Moon phases

This activity belongs to the GeoGebra book Earth and Sun. In this construction you can observe the phases of the Moon. Keep particular attention to the small white semicircle in the left graphic view: it represents the illuminated part of the Moon (in the construction, the sunlight comes from the left). Now imagine you are looking at the Moon from Earth. The illuminated part of the Moon that you see from Earth (the part of the white semicircle that is inside the lunar orbit) is the one shown in the right graphic view. There are 8 phases: 4 main (new Moon, first quarter, full Moon and last quarter) and another 4 intermediate between these states. The small arrow indicates, when turning, the direction of rotation of the Earth. This does not affect the moon phase itself, but it is useful to know, approximately, in what interval of hours we can see each moon phase (imagine that you are looking from Earth as indicated by that arrow). If you want to see it in detail, stop the animation and check the Visible sky box. You can stop the animation by setting the speed to zero or simply by moving the time slider. If you want to move it slowly, stop time slider and press the - and + buttons. To return to animation, just change the speed. You can also move the latitude from where we observe the Moon. This latitude influences how the visible side of the Moon looks. Note that, from the northern hemisphere, the Moon "waxes and wanes to the left", while from the southern hemisphere it does so to the right. Notes:
  • In the previous paragraph, the area between the tropics is not considered, since an observer located in that area varies its position with respect to the Earth's orbital plane (ecliptic) depending on the time of year, which causes the look of the Moon also changes.
  • The representation of the Earth, the Moon and the Sun, as well as their distances, are not on a real scale, they only make up a diagram that helps to understand the phenomenon of the phases.
  • The orbit of the Moon is not in the same plane as the orbit of the Earth, but rather inclined (about 5º) with respect to it. If it were, every time there was a new Moon there would be a solar eclipse, and every time there was a full Moon there would be a lunar eclipse.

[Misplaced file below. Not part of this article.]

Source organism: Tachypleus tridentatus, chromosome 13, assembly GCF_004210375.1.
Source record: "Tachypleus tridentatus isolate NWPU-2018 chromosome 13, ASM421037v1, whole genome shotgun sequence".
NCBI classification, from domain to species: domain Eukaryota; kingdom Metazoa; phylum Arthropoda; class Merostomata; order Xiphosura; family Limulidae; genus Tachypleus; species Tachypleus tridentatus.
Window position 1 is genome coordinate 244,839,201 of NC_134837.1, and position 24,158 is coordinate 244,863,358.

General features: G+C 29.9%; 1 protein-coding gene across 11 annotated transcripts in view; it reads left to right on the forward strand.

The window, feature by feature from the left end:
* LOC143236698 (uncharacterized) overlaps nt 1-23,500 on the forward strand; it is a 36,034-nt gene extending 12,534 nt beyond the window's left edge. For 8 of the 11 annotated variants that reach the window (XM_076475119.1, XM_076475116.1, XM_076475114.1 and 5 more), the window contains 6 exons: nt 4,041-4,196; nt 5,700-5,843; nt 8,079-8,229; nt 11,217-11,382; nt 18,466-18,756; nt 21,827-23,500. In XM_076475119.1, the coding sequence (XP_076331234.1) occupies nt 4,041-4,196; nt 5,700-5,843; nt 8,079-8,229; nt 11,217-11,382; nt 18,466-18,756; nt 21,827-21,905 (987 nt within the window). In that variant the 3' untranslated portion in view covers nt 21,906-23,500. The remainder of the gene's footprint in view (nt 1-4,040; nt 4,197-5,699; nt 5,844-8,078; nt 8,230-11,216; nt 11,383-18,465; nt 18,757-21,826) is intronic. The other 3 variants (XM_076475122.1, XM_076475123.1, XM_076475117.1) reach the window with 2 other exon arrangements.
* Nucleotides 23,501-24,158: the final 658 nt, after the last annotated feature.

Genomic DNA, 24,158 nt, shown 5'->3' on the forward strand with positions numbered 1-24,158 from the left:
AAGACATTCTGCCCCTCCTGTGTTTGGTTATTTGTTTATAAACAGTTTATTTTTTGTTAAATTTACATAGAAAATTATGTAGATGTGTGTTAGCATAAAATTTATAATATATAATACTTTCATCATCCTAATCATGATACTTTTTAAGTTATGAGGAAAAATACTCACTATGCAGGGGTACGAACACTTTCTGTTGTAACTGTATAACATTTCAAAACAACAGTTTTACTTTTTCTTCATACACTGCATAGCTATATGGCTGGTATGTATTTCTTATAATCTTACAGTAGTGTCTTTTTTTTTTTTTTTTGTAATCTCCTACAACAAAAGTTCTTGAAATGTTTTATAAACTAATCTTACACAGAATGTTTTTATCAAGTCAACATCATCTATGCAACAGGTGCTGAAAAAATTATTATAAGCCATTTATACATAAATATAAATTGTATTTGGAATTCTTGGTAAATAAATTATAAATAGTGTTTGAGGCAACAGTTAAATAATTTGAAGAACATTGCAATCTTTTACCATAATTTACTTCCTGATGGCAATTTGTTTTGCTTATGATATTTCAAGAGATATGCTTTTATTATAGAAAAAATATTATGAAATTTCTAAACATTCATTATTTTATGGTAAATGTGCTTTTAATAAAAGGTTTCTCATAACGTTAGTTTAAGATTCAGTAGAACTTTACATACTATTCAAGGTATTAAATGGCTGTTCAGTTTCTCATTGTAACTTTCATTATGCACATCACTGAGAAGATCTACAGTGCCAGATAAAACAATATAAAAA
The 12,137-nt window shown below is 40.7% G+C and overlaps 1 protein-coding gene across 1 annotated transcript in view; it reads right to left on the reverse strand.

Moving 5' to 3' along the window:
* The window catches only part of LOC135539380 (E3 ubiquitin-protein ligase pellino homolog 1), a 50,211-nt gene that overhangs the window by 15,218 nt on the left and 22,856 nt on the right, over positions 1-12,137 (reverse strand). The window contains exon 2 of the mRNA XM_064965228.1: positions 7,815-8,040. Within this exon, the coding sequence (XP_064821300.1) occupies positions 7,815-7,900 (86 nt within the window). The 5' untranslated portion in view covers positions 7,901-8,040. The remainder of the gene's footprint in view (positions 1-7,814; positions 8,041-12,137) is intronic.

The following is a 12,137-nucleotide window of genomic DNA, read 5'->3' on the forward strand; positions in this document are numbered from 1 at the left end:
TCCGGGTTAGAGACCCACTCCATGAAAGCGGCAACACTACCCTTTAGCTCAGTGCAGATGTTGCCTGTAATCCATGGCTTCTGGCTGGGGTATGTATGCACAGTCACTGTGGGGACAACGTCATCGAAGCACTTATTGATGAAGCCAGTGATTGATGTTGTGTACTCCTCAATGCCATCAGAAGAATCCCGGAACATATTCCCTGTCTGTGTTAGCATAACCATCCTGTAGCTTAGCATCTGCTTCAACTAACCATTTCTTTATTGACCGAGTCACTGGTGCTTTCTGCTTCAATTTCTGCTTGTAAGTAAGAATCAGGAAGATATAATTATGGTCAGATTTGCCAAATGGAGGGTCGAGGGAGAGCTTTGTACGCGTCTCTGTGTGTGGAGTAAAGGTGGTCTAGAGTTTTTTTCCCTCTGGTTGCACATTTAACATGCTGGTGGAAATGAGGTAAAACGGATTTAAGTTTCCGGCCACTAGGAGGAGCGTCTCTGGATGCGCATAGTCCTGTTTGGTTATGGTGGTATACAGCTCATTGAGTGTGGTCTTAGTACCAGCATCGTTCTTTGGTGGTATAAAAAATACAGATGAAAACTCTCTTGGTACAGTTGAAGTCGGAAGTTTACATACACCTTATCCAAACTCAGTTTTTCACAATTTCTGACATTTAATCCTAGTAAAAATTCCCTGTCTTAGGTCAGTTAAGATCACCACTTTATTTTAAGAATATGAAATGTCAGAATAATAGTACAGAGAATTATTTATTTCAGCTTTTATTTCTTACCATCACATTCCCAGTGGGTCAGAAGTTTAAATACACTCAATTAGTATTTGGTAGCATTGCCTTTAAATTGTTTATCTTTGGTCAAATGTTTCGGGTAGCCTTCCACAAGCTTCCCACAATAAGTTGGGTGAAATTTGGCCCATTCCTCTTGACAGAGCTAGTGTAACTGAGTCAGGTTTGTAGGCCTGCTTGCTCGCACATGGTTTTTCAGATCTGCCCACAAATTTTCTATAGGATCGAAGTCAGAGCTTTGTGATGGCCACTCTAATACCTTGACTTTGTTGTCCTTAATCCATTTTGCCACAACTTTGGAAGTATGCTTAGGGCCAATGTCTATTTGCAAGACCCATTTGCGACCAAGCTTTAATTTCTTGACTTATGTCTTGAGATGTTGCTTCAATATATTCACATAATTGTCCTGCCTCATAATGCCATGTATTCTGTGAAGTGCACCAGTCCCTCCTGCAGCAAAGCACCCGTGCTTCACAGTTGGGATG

• The number of phases depends on the traditional culture. The natives of the Hawaiian Islands can distinguish 30 phases (one per day).

1. How are the Earth, the Moon and the Sun located when it is a new Moon?

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2. How are the Earth, the Moon, and the Sun located when it is a full Moon?

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3. How are the Earth, the Moon and the Sun located when it is a first quarter or last quarter?

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4. Why do we see the full Moon rise when the Sun sets?

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5. What is the only phase of the Moon in which a solar eclipse can occur (every long time)?

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6. What is the only phase of the Moon in which a lunar eclipse can occur (every long time)?

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7. In what phase can the Moon be perfectly seen in the sky throughout the afternoon? (Look at the little arrow and the visible sky.)

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8. In what phase can the Moon be perfectly seen in the sky throughout the morning? (Look at the little arrow and the visible sky.)

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9. Why is it difficult to see the waxing or waning Moon during the day?

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10. Why are lunar eclipses much more frequent than solar eclipses?

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Author of the construction of GeoGebra: Rafael Losada